- Reference Number: HEY1212/2021
- Departments: Emergency Department, Paediatrics
- Last Updated: 12 March 2021
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This leaflet has been produced to explain what happens after your child has sustained a needle stick injury. A child is any young person under 18 years of age. It is understandable to feel worried if your child has had a needle stick injury. There are certain procedures that need to be followed to ensure that your child is at as little risk from this as possible.
What is a needle stick injury?
The term ‘needle stick’ can be used to describe an injury caused by a sharp object that carries a risk of transmitting an infection that is in the blood or bodily fluid on the sharp implement. Some examples include surgical stitch needles (suture needles), hollow needles such as those used to inject drugs, scalpels (surgical knives), razors, sharp edged or pointed surgical instruments, broken glass or any sharp object or material that breaks the natural skin barrier. Sharp tissues such as bone or teeth may also pose a risk of injury similar to that of a needle stick injury.
A common example is from a needle found in the park, on the beach, or elsewhere in the community, that is thought to have been used to inject drugs.
What infections can happen after a needle stick injury?
If the user of the needle or object causing the needle stick injury is known to carry a blood borne virus, then there is a risk of transmission to the person suffering from the needle stick injury. The risk posed can change depending on where you live due to differences in how common certain viruses are in the population.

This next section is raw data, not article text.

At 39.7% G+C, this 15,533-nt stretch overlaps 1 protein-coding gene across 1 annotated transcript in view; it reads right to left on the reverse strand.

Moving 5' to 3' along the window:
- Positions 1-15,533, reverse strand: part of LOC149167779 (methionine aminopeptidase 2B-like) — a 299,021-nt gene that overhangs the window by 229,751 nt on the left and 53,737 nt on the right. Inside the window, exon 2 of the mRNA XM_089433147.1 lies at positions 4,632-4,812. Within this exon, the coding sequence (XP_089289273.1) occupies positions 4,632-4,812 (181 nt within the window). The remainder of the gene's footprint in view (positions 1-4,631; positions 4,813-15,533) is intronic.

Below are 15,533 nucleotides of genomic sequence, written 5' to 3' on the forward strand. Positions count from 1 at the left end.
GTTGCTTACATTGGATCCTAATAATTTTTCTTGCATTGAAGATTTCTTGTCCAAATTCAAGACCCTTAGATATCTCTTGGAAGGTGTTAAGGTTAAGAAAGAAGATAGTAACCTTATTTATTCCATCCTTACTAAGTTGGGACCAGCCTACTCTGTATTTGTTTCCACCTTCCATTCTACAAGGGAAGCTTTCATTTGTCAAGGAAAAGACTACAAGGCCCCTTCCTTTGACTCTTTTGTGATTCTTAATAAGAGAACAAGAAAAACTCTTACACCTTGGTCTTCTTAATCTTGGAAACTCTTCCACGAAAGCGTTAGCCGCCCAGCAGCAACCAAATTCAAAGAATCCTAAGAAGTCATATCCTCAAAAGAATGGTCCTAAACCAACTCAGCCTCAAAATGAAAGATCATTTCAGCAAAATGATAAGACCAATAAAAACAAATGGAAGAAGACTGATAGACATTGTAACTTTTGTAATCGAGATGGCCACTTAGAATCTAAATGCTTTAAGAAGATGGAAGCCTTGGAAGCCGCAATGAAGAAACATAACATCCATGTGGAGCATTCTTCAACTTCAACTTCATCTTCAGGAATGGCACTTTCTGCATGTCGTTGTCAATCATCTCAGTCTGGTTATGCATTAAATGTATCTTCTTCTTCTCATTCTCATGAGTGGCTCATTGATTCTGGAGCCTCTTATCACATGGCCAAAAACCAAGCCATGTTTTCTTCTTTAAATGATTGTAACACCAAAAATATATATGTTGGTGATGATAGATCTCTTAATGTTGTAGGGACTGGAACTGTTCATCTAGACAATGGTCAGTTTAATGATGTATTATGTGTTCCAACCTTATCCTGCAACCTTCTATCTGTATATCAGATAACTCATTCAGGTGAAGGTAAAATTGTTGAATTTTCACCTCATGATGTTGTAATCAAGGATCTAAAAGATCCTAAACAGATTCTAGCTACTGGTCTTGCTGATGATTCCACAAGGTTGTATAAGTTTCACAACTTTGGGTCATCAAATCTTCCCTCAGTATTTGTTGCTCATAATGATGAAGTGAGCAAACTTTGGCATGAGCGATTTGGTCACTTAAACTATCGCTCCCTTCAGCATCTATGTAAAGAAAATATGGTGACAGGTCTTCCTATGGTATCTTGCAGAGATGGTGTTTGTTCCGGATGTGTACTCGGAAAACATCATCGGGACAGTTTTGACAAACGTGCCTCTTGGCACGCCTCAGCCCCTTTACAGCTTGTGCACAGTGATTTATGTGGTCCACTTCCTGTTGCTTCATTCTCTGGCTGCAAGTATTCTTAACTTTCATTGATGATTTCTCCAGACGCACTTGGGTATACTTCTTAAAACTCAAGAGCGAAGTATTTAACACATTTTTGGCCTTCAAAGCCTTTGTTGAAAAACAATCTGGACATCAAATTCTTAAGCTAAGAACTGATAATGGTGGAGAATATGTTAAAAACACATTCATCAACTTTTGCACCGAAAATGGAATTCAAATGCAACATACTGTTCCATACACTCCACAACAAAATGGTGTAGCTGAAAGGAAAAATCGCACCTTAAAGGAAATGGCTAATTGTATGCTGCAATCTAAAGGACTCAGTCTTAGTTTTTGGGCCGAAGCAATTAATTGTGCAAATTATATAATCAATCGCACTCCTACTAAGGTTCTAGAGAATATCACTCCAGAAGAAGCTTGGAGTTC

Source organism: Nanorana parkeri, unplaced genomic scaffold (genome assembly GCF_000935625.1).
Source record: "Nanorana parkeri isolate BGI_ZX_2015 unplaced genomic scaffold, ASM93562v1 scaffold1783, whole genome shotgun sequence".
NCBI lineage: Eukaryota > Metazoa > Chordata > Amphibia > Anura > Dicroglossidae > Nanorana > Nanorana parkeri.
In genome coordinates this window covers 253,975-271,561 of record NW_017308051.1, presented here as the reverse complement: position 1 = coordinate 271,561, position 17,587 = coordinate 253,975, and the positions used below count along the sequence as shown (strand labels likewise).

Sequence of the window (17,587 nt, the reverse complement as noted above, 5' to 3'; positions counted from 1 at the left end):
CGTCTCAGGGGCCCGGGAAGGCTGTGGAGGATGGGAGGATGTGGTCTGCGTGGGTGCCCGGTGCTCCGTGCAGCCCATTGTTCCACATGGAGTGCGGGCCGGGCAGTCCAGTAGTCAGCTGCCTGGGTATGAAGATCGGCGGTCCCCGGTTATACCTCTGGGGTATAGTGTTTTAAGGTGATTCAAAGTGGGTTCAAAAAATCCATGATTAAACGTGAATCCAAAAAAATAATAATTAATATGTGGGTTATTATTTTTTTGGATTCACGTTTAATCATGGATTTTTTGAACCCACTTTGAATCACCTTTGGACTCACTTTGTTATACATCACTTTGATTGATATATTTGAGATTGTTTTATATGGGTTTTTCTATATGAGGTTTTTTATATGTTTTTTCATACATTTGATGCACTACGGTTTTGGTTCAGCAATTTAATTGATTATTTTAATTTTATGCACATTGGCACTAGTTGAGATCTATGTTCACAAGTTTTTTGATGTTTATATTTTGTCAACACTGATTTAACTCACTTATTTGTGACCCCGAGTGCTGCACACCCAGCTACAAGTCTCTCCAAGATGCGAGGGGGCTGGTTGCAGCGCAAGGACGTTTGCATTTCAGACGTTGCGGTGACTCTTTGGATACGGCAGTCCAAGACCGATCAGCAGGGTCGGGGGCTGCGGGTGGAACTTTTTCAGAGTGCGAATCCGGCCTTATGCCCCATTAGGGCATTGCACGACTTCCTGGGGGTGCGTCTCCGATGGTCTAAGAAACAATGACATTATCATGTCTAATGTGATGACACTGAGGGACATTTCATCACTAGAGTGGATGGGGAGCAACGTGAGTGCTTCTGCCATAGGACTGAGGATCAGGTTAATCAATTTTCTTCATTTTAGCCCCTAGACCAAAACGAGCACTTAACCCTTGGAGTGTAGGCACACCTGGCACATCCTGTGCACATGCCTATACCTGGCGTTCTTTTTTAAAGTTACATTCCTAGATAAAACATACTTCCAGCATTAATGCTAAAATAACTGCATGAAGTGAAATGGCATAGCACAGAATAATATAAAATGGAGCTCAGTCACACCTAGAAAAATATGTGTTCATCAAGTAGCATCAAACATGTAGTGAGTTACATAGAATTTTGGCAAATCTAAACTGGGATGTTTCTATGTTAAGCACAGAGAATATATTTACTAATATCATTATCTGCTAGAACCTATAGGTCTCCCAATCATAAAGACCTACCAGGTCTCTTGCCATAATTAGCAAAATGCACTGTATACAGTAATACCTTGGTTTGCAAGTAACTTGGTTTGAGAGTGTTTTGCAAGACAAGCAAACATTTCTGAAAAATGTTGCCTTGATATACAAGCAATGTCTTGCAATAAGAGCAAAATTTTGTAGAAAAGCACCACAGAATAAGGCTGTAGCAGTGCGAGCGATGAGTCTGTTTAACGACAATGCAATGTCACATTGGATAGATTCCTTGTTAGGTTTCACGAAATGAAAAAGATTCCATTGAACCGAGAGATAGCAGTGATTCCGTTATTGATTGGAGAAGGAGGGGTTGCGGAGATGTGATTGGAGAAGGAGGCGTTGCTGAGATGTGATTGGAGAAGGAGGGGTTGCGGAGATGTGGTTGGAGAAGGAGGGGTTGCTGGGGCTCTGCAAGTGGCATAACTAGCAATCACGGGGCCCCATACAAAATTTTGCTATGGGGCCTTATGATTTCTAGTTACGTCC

Infections such as Hepatitis B, Hepatitis C and Human Immunodeficiency Virus (HIV) are known to spread through bodily fluids such as blood and saliva. These are known as ‘blood borne viruses’.
One way this can occur is through sharing needles for injecting intravenous drugs and medicines, or through accidental needle stick injuries. Whilst it is normal to feel anxious when a child sustains a needle stick injury, the actual risks of a child developing a virus after an accidental needle stick injury are extremely low.
With penetrating injuries such as those from a needle stick there is a very small risk of developing tetanus. These are known as ‘tetanus-prone injuries’.
There is also a risk of developing infection in the wound caused by bacteria on the skin.
Can anything be done to reduce the risk of infection?
The most likely infection to be transmitted from a contaminated needle stick injury is Hepatitis B. This is still very rare. We can reduce the risk of developing Hepatitis B even further by giving booster immunisations to those already immunised (if required), or by giving an accelerated immunisation course to those not previously immunised. In the rare event that the child is not immunised and has had a needle stick injury from a known Hepatitis B-infected user, then they will receive the accelerated immunisation course in addition to treatment with Hepatitis B immunoglobulin. This provides immediate immunity whilst waiting for the vaccine to work.
There is no vaccine or post exposure prophylaxis (PEP) for preventing Hepatitis C infection, however, in the extremely rare event that a child develops Hepatitis C infection after a needle stick injury, there are several available treatments that work well in treating Hepatitis C.